Hall, PFC Willard E.

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PFC Willard Ewalt Hall 
Born: 8 November 1920 – Baker, Oregon 
Parents: John Hall and Elizabeth Hall 
Siblings: 1 step-sister 
Home: 1603 Cherry Street, LeGrande, Union County, Oregon 
Occupation: unemployed 
Enlisted: 
– Oregon National Guard 
– discharged
Selective Service Registration: 16 October 1940
Contact person: Mrs. William Riordan – mother
Reenlisted: Oregon National Guard
Inducted: 
– U.S. Army 
– 10 September 1940 – LeGrande, Oregon 
– entered Army from Oregon National Guard 
Training: 
– Camp Murray, Washington 
– promoted to corporal 
– may have been a mechanic
– Fort Lewis, Washington
– replaced a National Guardsman released from federal service
– joined the battalion as it prepared to go overseas
– had never trained on a tank
Units:
– 194th Tank Battalion
– took a demotion in rank to Private First Class to join the battalion
Overseas Duty:
– On August 15, 1941, from Ft. Knox, Kentucky, the 194th received orders for duty in the Philippines because of an event that happened during the summer.
– A squadron of American fighters was flying over Lingayen Gulf when one of the pilots noticed something odd
– He took his plane down and identified a buoy, with a flag, in the water. He came upon more flagged buoys that lined up – in a straight line – for 30 miles
   to the northwest, in the direction of a Japanese occupied island, with a large radio transmitter, hundreds of miles away.
– The squadron continued its flight plane and flew south to Mariveles and then returned to Clark Field. When the planes landed, it was too late to do
   anything that day.
– The next day – when planes were sent to the area – the buoys had been picked up and a fishing boat – with a tarp covering something on its deck – was
    seen making its way toward shore.
– communication between the Air Corps and the Navy was poor, so the boat escaped
– the decision was made to build up the American military presence in the Philippines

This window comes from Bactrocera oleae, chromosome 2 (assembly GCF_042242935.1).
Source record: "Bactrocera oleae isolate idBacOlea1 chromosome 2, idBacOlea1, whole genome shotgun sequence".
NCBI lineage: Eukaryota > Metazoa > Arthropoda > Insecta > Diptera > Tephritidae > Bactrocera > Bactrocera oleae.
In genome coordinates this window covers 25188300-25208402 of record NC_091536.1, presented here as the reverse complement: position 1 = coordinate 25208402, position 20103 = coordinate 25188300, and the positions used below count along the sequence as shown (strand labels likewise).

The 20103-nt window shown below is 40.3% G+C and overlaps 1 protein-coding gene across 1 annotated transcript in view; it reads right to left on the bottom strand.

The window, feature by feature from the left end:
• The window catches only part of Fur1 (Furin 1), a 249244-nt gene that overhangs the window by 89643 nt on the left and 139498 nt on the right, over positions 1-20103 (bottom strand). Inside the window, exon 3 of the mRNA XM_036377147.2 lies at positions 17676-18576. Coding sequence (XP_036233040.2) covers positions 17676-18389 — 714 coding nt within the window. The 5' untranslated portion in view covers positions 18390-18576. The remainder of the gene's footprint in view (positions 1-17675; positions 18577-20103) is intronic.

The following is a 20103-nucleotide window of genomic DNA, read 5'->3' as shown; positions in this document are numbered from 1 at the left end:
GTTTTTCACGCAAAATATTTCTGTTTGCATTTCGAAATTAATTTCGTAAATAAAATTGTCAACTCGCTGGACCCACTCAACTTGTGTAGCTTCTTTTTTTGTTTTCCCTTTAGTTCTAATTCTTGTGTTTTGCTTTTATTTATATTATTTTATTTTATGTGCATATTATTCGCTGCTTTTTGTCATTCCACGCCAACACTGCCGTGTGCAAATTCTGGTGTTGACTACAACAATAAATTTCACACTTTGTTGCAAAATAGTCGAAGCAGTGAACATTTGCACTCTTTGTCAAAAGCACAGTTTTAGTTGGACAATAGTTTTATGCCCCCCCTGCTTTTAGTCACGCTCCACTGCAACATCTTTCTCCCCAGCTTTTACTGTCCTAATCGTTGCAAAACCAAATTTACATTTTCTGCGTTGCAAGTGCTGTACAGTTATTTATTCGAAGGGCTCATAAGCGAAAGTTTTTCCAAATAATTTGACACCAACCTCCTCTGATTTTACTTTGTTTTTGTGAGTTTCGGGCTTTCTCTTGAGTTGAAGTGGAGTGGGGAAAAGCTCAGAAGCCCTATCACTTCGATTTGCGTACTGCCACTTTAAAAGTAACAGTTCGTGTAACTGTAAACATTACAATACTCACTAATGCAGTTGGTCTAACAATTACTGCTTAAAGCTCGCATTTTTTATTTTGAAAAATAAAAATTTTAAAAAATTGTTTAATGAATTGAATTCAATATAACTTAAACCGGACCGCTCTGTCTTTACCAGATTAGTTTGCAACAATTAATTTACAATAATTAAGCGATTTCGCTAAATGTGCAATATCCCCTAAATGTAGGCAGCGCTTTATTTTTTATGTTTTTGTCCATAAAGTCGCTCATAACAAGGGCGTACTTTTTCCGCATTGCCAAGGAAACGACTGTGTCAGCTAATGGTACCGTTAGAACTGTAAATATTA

Deployment:
– 4 September 1941
– the battalion traveled by train to Ft. Mason in San Francisco, California
– Arrived: 7:30 A.M. – 5 September 1941
– ferried to Ft. McDowell, Angel Island on U.S.A.T. General Frank M. Coxe
– given physicals and inoculations
– men with medical conditions replaced
– Ship: S.S. President Calvin Coolidge
– Boarded: Monday – 8 September 1941 – 3:00 P.M.
– Sailed: 9:00 P.M. – same day
– Arrived: Honolulu, Hawaii – Saturday – 13 September 1941 – 7:00 A.M.
– Sailed: 5:00 P.M. – same day
– took a southerly route away from main shipping lanes
– escorted by the heavy cruiser, U.S.S. Astoria, and an unknown destroyer, and the U.S.S. Guadalupe, a replenishment oiler
– smoke was seen on the horizon several times
– cruiser intercepted several ships
– all were from neutral countries
– Tuesday, 16 September 1941 – ships crossed International Dateline
– became Thursday, 18 September 1941
– Arrived: Manila – Friday – 26 September 1941
– disembark ship – 3:00 P.M.
– taken by bus to Fort Stotsenburg
– Philippines
– lived in tents until barracks completed – 15 November 1941
Engagements:
– Battle of Luzon – 8 December 1941 – 6 January 1942
– 8 December 1941
– lived Japanese attack on Clark Field
– planes did not go after tanks
– after attack 194th sent to a bivouac three kilometers north of Clark Field
– from there they were sent to Barrio of San Joaquin on the Malolos Road
– 12 December 1941
– moved to new bivouac south to San Fernando near Calumpit Bridge
– arrived at 6:00 A.M.
– 15 December 1941
– received 15 Bren gun carriers
– turned some over to 26th Cavalry, Philippine Scouts
– 22 December 1941
– sent to Rosario
– west and north of the barrio
– ordered out of the 71st Division Commander
– said they would hinder the cavalry’s operation
– 22/23 December 1941
– operating north of Agno River
– main bridge at Carmen bombed
– 24/25 December 1941
– tank battalions made an end run to get south of Agno River
– ran into Japanese resistance but successfully crossed the river
– 25/26 December 1941
– held south bank of Agno River from west of Carmen to Carmen-Akcaka-Bautista Road